See Part I of this series on trees and religions here.
Another monotheistic religion, that of Islam, is also seen as having been destructive, in the arboreal sense. For largely the same reasons as those stated above with regards to Christianity, sacred groves and sacred trees were sometimes cut down, or their sanctity lost, upon acquisition of the land by the faith of Islam (Campbell, 2005; Dafni, 2006; Wessing, 1999). Despite this, the holy texts do state that trees should be both protected and planted, though the reasons behind such a stance largely involve the benefit their retention has for humans, and notably in the economic (Kula, 2001; Mangunjaya & McKay, 2012), social (Khan et al., 2008), and religious (trees may exist around sacred tombs, and are protected as a result) sense (Deil et al., 2005; Khan et al., 2008; Swamy et al., 2003). This does not make the trees themselves sacred, however – some Islamic scholars have stated that it is in fact impossible for trees to be sacred (Dafni, 2011), and trees and forests were still cleared during conquest in an attempt to ‘restart’ the cultural history of the land (Wessing, 1999).
Groves of trees, nonetheless, are very important in rural areas, across the Islamic world, where they may serve as cemetery grounds, as places where male circumcision takes place, as sites that can provide blessing, and where other religious ceremonies are undertaken (Ben-Ami, 1998; Dafni, 2007; Lebbie & Freudenberger, 1996). The cedar of Lebanon (Cedrus libani), in this regard, is considered a particularly important tree (Musselman, 2007); as are the cypress (Cupressus sempervirens), olive (Olea europaea var. oleaster), date palm (Phoenix dactylifera), and fig (Ficus spp.), which feature prominently within Muslim graveyards (Dafni et al., 2006), and it is said that Allah himself blessed the olive and fig trees (Braverman, 2009). Subsequently, de Cleene & Lejeune (1999) allege that the olive was the axis mundi of the Islamic faith. A reason for why rural areas retain sacred groves of trees may be because pre-Islamic (traditional) beliefs and customs persisted following conversion – the same applies to Christianity, also (Blench, 2004; Dafni, 2011). However, even in rural areas, visiting sites of sacred trees can still be forbidden (Dafni, 2011).
In more recent decades, criticism of the world’s environmental issues have been raised by some individuals of the Islamic faith, who state that the lack of faith in the secular West has led to the downgrading of morality and the upgrading of consumerism and disposability. Therefore, the West is home to a growing number of Muslims that support pro-environmental projects (Gillat-Ray & Bryant, 2011). Granted, certain authors have suggested that this critique of Western culture has a more nefarious undertone, as the two cultures collide more broadly (Erdur, 1997). Such issues do not escape the haunts of the Islamic world however, as certain countries that practice the faith have also experienced similar adverse environmental circumstances (Kula, 2001; Mangunjaya & McKay, 2012; Rice, 2006; Wersal, 1995), and a drive back towards religiosity is therefore being sought to return the faith to its more protective stance (Mangunjaya, 2011; Rice, 2006).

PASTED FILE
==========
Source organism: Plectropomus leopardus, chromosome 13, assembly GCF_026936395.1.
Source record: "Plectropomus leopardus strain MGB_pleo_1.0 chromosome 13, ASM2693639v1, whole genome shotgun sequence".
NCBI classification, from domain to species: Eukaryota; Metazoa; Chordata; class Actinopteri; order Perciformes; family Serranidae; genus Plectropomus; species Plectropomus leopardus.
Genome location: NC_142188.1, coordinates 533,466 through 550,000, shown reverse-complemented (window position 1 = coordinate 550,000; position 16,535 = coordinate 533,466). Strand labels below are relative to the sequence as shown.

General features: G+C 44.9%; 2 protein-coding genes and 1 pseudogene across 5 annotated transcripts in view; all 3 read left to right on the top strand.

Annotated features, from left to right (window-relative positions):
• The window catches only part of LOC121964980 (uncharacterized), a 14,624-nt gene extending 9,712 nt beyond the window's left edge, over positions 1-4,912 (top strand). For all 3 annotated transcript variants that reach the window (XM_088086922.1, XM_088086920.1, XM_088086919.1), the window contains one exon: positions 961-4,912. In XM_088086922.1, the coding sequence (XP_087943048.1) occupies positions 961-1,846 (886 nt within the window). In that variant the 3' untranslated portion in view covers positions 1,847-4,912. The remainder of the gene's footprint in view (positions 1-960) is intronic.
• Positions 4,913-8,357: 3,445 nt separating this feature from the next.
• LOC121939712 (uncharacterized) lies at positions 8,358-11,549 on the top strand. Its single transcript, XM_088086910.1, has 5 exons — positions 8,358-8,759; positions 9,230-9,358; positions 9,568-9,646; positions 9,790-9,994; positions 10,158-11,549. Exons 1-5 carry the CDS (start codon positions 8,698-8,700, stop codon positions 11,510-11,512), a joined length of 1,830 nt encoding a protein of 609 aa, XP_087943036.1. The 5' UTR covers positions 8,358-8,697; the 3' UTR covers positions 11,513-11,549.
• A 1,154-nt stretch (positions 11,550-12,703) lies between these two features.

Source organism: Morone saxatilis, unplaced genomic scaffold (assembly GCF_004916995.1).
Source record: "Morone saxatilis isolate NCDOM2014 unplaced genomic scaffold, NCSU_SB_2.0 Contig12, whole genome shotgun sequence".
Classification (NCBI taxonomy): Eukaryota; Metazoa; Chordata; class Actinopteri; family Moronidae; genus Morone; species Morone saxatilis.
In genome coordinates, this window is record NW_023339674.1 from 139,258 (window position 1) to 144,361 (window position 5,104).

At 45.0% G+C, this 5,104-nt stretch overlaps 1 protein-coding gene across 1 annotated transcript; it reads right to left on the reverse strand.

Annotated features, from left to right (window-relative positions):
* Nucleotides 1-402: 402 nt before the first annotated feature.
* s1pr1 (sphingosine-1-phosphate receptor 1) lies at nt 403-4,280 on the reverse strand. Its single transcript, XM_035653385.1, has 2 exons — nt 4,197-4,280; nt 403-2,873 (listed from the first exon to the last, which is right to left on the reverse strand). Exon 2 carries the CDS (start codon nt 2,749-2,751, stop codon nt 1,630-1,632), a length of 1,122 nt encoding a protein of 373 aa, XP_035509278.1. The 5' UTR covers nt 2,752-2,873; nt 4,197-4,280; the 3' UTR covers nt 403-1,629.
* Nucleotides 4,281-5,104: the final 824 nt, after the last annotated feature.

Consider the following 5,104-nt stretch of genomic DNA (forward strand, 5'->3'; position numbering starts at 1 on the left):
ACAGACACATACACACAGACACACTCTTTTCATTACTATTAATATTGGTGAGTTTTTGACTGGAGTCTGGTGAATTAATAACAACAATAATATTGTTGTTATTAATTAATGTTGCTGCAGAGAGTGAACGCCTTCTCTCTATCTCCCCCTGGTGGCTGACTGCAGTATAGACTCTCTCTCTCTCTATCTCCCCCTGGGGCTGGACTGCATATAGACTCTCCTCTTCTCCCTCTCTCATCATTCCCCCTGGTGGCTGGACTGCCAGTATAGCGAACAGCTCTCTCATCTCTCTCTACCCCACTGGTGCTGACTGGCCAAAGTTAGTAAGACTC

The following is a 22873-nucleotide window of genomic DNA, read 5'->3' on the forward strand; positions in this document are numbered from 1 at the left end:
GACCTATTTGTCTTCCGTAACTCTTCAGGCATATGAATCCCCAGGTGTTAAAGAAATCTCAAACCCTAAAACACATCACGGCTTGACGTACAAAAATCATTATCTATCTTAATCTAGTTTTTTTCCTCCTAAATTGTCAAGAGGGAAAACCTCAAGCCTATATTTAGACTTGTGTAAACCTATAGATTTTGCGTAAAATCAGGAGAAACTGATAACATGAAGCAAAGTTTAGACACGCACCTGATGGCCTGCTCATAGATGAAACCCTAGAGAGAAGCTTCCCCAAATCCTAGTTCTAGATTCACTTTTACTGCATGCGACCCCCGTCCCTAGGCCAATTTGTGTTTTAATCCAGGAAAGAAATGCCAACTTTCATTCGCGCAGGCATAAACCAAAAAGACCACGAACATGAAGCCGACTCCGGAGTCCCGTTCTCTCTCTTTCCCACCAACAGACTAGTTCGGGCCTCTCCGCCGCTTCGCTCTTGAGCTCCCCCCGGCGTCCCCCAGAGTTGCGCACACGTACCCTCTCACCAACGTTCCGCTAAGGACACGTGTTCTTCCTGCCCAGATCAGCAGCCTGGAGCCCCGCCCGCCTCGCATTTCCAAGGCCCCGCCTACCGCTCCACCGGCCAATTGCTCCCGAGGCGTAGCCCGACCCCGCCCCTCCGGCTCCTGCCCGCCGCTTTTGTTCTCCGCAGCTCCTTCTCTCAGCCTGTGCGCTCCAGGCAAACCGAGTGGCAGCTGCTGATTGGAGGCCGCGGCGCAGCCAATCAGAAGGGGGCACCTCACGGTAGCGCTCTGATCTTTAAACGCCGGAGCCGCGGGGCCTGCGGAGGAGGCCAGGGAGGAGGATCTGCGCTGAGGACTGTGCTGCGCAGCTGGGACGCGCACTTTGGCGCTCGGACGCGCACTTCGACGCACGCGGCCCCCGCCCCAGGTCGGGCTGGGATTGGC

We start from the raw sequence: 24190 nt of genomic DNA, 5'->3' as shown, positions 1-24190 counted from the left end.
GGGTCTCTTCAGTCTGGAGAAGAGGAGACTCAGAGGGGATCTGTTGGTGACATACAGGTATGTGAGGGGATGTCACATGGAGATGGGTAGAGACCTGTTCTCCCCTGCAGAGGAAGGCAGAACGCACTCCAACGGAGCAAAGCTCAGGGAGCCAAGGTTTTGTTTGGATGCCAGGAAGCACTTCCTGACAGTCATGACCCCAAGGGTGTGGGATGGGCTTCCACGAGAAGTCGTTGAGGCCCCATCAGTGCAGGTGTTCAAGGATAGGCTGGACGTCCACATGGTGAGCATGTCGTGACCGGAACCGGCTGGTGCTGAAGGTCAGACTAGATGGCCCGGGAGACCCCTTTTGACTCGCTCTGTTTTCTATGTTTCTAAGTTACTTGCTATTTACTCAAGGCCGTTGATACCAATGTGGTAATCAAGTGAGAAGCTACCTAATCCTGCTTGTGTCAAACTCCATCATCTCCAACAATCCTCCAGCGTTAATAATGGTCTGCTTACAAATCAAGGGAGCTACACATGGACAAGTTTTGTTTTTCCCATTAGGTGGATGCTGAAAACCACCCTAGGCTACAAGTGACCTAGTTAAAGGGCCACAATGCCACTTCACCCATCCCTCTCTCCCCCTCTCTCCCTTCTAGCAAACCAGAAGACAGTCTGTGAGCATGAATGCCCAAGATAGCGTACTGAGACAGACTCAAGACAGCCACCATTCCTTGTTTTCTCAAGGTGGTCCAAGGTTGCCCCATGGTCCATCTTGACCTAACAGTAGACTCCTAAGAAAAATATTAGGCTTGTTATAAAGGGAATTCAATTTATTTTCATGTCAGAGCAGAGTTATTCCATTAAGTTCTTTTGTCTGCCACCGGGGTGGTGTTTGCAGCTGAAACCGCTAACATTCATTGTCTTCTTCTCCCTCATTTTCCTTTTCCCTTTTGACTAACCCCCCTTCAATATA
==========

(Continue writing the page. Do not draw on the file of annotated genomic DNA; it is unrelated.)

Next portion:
Much like in the Bible, trees also feature within the holy texts of the Islamic faith – albeit to a lesser degree, in terms of the diversity of species mentioned, and the frequency of their mentions (Khafagi et al., 2006; Musselman, 2007). The acacia (Vachellia seyal), for example, is considered to be a tree in which followers of Islam relaxed underneath in the Quran, after God rewarded them with the trees’ presence. Similarly, allegiance to God was sworn under the acacia (Musselman, 2007). Date palm (Phoenix dactylifera) is however the most abundantly-referenced (a total of ten to twenty times) tree species in the Quran, with its valuable fruit crop being its prized asset (Musselman, 2007). Moreover, its much wider range of possible uses as stated in the Quran, such as using its foliage for roof covering, means it was (and is) a very well-utilised tree (Farooqi, 2011).
Other tree species or genera mentioned in the Quran include the fig (Ficus carica), olive (Olea europaea var. oleaster), pomegranate (Punica granatum), and tamarisk (Tamarix aphylla), and it is usually the fruits of such trees that are referenced to (Khafagi et al., 2006; Ranjbar et al., 2013) – be it in the practical sense (fruit products), symbolic sense, social sense (giving fruits, such as the pomegranate, to those in need), or religious sense (Farooqi, 2011). In the case of the olive, the Quran remarks on its medicinal value, and suggests that olive oil be consumed orally (Farooqi, 2011; Ranjbar et al., 2013). Medicinal values of other tree species are similarly noted within the Quran, too (Farhangi et al., 2014; Farooqi, 2011; Marwat et al., 2009; Muhammad, 2014), and additional species of tree and their associated medicinal values are addressed, alongside the aforementioned tree species, within some of the Hadiths (Ahmad et al., 2009; Marwat et al., 2009). One Hadith (by Abu Nu’aim, a medieval scholar) also remarks that there is no pomegranate that does not possess at least a single seed from the pomegranates of the (holy) Garden (Farooqi, 2011).
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